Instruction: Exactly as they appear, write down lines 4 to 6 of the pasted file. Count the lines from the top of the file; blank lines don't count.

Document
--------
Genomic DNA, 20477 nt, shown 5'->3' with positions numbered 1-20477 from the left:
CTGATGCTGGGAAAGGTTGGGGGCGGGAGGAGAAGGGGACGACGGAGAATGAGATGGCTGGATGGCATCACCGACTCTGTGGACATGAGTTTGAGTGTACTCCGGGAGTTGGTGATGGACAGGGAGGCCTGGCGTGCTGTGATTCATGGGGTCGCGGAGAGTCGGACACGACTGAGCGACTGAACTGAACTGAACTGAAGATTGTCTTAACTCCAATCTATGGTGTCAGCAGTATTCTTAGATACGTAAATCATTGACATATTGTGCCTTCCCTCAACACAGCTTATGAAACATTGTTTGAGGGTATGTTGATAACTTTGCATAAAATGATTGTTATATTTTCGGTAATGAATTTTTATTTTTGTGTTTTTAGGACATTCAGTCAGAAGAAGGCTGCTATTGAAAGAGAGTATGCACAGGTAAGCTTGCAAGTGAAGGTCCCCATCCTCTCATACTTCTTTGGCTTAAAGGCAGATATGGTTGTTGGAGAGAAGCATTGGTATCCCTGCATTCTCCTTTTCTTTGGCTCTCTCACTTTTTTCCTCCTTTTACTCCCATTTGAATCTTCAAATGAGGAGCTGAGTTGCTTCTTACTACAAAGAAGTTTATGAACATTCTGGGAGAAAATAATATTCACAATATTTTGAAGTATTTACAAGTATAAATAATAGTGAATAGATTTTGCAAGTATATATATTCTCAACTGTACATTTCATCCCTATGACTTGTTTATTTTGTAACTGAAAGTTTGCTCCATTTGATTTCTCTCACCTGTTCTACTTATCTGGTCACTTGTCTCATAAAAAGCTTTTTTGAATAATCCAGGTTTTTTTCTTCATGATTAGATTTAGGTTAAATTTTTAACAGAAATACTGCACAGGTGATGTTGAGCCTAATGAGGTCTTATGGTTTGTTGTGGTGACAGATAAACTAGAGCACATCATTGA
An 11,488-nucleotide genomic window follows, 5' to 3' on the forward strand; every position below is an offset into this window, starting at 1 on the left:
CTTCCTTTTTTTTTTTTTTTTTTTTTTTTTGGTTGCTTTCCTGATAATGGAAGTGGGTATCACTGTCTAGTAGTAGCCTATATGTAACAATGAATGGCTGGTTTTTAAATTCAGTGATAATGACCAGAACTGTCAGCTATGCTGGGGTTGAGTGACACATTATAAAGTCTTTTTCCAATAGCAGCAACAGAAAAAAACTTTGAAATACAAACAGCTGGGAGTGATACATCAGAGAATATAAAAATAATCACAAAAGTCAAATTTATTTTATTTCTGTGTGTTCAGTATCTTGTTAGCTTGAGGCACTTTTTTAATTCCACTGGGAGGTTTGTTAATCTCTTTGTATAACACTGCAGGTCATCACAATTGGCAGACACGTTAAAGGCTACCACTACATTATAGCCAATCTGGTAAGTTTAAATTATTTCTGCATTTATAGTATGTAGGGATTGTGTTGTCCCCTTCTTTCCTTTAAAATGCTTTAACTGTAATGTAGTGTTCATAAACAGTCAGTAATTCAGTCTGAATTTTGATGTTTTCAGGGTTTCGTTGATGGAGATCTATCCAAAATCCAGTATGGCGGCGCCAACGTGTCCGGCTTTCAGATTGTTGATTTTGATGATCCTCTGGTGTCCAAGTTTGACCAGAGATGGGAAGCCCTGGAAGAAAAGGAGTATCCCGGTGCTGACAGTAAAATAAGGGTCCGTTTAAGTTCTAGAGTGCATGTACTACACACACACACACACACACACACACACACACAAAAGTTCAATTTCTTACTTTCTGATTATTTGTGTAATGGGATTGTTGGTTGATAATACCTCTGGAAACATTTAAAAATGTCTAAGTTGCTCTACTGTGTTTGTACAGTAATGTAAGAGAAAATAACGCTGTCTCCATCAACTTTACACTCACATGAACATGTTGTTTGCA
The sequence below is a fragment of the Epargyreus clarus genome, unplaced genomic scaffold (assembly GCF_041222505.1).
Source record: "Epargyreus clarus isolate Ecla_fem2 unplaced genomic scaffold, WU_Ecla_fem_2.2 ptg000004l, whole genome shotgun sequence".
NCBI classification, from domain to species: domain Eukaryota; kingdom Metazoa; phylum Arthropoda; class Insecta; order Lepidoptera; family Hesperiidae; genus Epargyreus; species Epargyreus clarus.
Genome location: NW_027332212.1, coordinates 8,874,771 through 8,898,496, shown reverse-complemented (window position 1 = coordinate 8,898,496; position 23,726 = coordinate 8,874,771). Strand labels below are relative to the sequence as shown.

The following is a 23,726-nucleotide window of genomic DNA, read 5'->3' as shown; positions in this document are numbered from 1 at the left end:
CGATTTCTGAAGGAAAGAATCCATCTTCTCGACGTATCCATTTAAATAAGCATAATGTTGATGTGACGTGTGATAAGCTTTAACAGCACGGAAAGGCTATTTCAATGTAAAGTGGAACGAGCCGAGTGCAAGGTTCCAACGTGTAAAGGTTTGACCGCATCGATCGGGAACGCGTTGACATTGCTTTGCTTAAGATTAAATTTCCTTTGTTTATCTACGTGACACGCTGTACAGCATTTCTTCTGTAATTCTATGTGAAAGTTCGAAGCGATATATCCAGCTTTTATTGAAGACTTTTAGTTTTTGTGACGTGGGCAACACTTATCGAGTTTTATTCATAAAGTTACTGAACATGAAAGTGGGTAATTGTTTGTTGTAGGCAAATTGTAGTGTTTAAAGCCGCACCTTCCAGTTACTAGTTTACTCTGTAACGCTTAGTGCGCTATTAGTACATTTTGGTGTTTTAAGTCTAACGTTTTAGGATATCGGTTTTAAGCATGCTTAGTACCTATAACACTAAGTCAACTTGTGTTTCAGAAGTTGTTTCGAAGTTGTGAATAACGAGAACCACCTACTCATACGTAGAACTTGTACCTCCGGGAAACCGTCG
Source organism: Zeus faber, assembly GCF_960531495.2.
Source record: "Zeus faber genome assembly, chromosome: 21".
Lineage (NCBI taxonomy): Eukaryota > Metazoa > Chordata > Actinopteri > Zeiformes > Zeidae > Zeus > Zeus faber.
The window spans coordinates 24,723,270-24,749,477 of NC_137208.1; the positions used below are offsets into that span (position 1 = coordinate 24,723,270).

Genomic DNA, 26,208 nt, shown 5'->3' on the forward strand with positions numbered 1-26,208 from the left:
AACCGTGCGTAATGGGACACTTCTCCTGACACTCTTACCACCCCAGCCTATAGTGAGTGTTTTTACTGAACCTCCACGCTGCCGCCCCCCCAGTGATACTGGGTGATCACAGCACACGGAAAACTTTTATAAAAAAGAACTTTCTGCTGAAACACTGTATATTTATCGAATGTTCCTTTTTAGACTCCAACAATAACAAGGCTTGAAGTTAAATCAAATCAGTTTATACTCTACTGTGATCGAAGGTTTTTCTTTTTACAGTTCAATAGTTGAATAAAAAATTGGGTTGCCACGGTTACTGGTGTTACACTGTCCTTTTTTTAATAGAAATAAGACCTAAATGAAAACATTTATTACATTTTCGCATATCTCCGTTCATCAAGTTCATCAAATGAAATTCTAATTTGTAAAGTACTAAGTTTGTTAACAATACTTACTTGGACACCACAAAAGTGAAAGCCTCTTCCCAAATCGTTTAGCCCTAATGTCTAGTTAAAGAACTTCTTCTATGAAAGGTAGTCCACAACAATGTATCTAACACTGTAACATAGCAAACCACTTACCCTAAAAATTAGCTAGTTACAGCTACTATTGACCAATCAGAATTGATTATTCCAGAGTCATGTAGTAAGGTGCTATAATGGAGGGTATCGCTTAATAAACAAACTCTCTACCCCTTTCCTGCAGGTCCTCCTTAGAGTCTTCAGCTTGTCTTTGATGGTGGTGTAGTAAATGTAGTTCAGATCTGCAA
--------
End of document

CTTCCTTTTTTTTTTTTTTTTTTTTTTTTTGGTTGCTTTCCTGATAATGGAAGTGGGTATCACTGTCTAGTAGTAGCCTATATGTAACAATGAATGGCTGGTTTTTAAATTCAGTGATAATGACCAGAACTGTCAGCTATGCTGGGGTTGAGTGACACATTATAAAGTCTTTTTCCAATAGCAGCAACAGAAAAAAACTTTGAAATACAAACAGCTGGGAGTGATACATCAGAGAATATAAAAATAATCACAAAAGTCAAATTTATTTTATTTCTGTGTGTTCAGTATCTTGTTAGCTTGAGGCACTTTTTTAATTCCACTGGGAGGTTTGTTAATCTCTTTGTATAACACTGCAGGTCATCACAATTGGCAGACACGTTAAAGGCTACCACTACATTATAGCCAATCTGGTAAGTTTAAATTATTTCTGCATTTATAGTATGTAGGGATTGTGTTGTCCCCTTCTTTCCTTTAAAATGCTTTAACTGTAATGTAGTGTTCATAAACAGTCAGTAATTCAGTCTGAATTTTGATGTTTTCAGGGTTTCGTTGATGGAGATCTATCCAAAATCCAGTATGGCGGCGCCAACGTGTCCGGCTTTCAGATTGTTGATTTTGATGATCCTCTGGTGTCCAAGTTTGACCAGAGATGGGAAGCCCTGGAAGAAAAGGAGTATCCCGGTGCTGACAGTAAAATAAGGGTCCGTTTAAGTTCTAGAGTGCATGTACTACACACACACACACACACACACACACACACACAAAAGTTCAATTTCTTACTTTCTGATTATTTGTGTAATGGGATTGTTGGTTGATAATACCTCTGGAAACATTTAAAAATGTCTAAGTTGCTCTACTGTGTTTGTACAGTAATGTAAGAGAAAATAACGCTGTCTCCATCAACTTTACACTCACATGAACATGTTGTTTGCA
The sequence below is a fragment of the Epargyreus clarus genome, unplaced genomic scaffold (assembly GCF_041222505.1).
Source record: "Epargyreus clarus isolate Ecla_fem2 unplaced genomic scaffold, WU_Ecla_fem_2.2 ptg000004l, whole genome shotgun sequence".